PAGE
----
by W. Joseph Campbell, author of Getting It Wrong: Debunking the Greatest Myths in American Journalism
One of the most cherished stories in American journalism is also a tenacious media-driven myth — a tall tale claiming great achievement for the media.
This cherished story/media myth is commonly known as the “Cronkite Moment” of 1968, when CBS anchorman Walter Cronkite supposedly exposed the bankruptcy of the Vietnam War. Forty-nine years ago next week, Cronkite declared in an editorial comment at the end of a special TV report that the U.S. military was “mired in stalemate” in Vietnam and that negotiations might offer a way out.
As I discuss in Getting It Wrong, an expanded second edition of which was published not long ago, the “Cronkite Moment” had few of the effects that are often, and extravagantly, attached to it.
Notable among those effects was that President Lyndon B. Johnson watched the program and, upon hearing Cronkite’s dire assessment, understood his war policy was a shambles. It was like an epiphany for the president.
But we know that’s not true: Johnson did not see the Cronkite program when it aired on February 27, 1968. He was in Austin, Texas, at that time, at a birthday party for a long-time political ally, Governor John Connally. It is not clear whether, or when, Johnson saw the program on videotape at some later date.
In any case, Cronkite said nothing about the war that hadn’t been said by leading journalists many times before. By February 1968, “stalemate” was a decidedly unoriginal way to characterize the Vietnam War.
The second edition of Getting It Wrong, which includes three new chapters and new material elsewhere, presents further evidence underscoring that the “Cronkite Moment” is a media myth.
This material elaborates on Johnson’s conduct in the immediate aftermath of Cronkite’s special report — the days and weeks when Cronkite’s assessment should have exerted greatest impact.
But instead of recognizing that Cronkite had shown him the light, Johnson doubled down. He mounted an aggressive defense of his war policy, demonstrating by his forcefulness that he had not taken the anchorman’s message to heart.
Three days after Cronkite’s program aired, Johnson vowed that America would “not cut and run” from Vietnam. “We’re not going to be Quislings,” the president said. “And we’re not going to be appeasers.”
Johnson spoke with similar energy in mid-March 1968, telling a meeting of business leaders in Washington, D.C.:
“We must meet our commitments in the world and in Vietnam. We shall and we are going to win. … I don’t want a man in here to go back home thinking otherwise — we are going to win.”
Two days after that, the president traveled to Minneapolis to speak at the National Farmers Union convention. He took the occasion to urge “a total national effort to win the war” in Vietnam, and slapped the lectern for emphasis. “We love nothing more than peace,” Johnson declared, “but we hate nothing worse than surrender and cowardice.”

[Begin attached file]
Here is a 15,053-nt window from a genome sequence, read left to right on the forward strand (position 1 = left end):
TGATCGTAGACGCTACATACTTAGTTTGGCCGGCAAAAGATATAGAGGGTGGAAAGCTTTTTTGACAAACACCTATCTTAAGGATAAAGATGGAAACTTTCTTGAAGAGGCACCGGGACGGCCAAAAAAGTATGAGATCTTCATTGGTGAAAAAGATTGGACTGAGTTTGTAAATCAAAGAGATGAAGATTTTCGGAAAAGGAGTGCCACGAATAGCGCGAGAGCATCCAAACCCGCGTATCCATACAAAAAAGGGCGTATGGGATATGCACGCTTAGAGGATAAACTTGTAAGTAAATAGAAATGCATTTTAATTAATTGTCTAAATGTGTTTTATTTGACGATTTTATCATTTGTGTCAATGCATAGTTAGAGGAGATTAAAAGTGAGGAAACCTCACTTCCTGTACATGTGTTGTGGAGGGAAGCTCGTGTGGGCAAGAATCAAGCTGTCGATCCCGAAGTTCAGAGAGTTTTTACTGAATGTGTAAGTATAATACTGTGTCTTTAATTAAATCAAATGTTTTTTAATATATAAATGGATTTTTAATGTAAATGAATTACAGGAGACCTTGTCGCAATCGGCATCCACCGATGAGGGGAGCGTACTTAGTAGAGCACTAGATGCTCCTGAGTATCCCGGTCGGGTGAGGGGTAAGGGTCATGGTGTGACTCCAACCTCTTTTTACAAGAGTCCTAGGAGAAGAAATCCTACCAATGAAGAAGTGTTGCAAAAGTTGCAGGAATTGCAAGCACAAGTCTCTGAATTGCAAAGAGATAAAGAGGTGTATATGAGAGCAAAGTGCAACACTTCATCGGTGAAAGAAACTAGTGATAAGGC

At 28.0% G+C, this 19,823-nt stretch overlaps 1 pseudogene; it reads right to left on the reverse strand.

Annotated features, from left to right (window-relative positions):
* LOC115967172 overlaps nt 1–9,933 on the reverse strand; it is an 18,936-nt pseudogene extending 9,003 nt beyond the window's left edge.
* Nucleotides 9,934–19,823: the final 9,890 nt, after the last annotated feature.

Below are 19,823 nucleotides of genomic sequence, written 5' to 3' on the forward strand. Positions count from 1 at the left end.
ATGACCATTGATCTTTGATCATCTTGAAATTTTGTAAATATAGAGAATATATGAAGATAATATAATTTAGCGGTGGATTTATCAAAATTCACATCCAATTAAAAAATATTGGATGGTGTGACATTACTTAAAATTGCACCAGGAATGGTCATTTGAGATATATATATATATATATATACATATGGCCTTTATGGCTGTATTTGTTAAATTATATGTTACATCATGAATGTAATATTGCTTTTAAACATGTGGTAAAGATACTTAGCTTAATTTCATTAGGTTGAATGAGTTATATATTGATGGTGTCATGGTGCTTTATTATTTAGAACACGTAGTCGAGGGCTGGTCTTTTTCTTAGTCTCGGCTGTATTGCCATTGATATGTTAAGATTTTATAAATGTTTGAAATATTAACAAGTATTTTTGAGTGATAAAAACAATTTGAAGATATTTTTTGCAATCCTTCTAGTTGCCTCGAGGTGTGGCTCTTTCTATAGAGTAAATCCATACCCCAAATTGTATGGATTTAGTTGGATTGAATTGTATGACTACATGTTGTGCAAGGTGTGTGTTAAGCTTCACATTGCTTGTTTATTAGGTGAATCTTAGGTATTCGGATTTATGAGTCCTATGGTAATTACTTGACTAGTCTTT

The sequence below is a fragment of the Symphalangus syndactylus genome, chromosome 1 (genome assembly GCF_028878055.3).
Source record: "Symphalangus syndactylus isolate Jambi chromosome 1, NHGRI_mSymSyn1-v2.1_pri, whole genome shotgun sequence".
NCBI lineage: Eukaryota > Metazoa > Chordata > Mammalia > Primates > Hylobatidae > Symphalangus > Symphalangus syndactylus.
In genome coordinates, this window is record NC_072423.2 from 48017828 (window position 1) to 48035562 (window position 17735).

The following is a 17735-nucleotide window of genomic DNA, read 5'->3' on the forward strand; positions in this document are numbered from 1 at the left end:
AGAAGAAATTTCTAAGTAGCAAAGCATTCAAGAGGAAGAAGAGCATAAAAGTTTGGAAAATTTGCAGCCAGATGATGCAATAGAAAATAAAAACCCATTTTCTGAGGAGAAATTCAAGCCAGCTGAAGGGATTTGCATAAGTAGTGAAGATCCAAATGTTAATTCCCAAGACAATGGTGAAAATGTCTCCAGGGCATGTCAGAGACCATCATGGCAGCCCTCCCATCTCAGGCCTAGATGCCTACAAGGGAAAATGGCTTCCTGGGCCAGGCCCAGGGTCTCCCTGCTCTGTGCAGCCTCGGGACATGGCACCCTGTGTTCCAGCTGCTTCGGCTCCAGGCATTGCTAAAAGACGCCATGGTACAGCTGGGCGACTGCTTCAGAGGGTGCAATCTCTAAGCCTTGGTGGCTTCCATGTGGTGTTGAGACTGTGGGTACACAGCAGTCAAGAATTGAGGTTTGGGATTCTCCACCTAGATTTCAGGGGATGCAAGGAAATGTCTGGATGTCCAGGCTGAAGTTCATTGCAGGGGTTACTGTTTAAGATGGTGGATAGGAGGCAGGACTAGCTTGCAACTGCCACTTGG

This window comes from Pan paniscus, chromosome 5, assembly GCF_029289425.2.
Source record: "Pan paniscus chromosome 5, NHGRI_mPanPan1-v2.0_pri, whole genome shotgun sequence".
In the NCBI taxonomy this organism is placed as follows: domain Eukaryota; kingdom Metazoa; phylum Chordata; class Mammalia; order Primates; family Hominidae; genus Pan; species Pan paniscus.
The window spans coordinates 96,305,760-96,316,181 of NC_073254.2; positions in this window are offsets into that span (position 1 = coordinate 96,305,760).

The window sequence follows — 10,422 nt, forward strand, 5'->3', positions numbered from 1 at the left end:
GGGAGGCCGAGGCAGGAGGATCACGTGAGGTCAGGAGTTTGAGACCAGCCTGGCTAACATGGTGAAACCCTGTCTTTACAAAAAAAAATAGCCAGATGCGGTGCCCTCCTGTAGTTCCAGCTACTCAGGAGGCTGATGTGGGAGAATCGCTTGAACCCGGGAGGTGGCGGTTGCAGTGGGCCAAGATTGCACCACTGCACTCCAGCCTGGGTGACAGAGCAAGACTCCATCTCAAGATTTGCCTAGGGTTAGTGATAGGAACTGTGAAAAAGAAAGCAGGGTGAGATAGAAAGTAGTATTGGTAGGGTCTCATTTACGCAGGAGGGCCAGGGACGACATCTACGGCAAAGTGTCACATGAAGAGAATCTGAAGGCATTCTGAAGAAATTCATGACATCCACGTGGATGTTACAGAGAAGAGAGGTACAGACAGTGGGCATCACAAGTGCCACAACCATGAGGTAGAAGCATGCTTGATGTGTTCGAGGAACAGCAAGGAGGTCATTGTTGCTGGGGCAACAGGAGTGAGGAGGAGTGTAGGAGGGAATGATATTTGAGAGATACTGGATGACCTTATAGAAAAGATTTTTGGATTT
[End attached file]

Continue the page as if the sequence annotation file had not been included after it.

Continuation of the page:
He disparaged war critics as ready and inclined to “tuck our tail and violate our commitments.”
A day later, Johnson insisted in a talk at the State Department: “We have set our course” in Vietnam. “And we will prevail.”
Thus at a time when Cronkite’s views should been most keenly felt, the president remained tenaciously hawkish.
The shift in the president’s approach came not in the immediate aftermath of the “Cronkite Moment” (which was not referred to as such until many years later). It took place in meetings with an informal group of senior counselors who collectively were known as the “Wise Men.”
They included foreign policy notables such as Dean Acheson, a former secretary of state; McGeorge Bundy, a former national security adviser, and George Ball, a former under secretary of state.
The “Wise Men” had met in November 1967 and expressed near-unanimous support for Johnson’s Vietnam policy. They met again in late March 1968, and most of them expressed opposition to America’s escalating the war in Vietnam, as Johnson was then contemplating. “The theme that ran around the table was, ‘You’ve got to lower your sights,’” George Ball later recalled.
The president “was shaken by this kind of advice from people in whose judgment he necessarily had some confidence, because they’d had a lot of experience,” Ball noted.
The counsel of the Wise Men probably was the tipping point for Johnson on Vietnam. On March 31, 1968, he announced the United States would stop almost all bombing missions over North Vietnam — and that he would not seek reelection to the presidency.
W. Joseph Campbell is a professor at American University’s School of Communication in Washington, D.C. He is the author of six books, including Getting It Wrong and 1995: The Year The Future Began.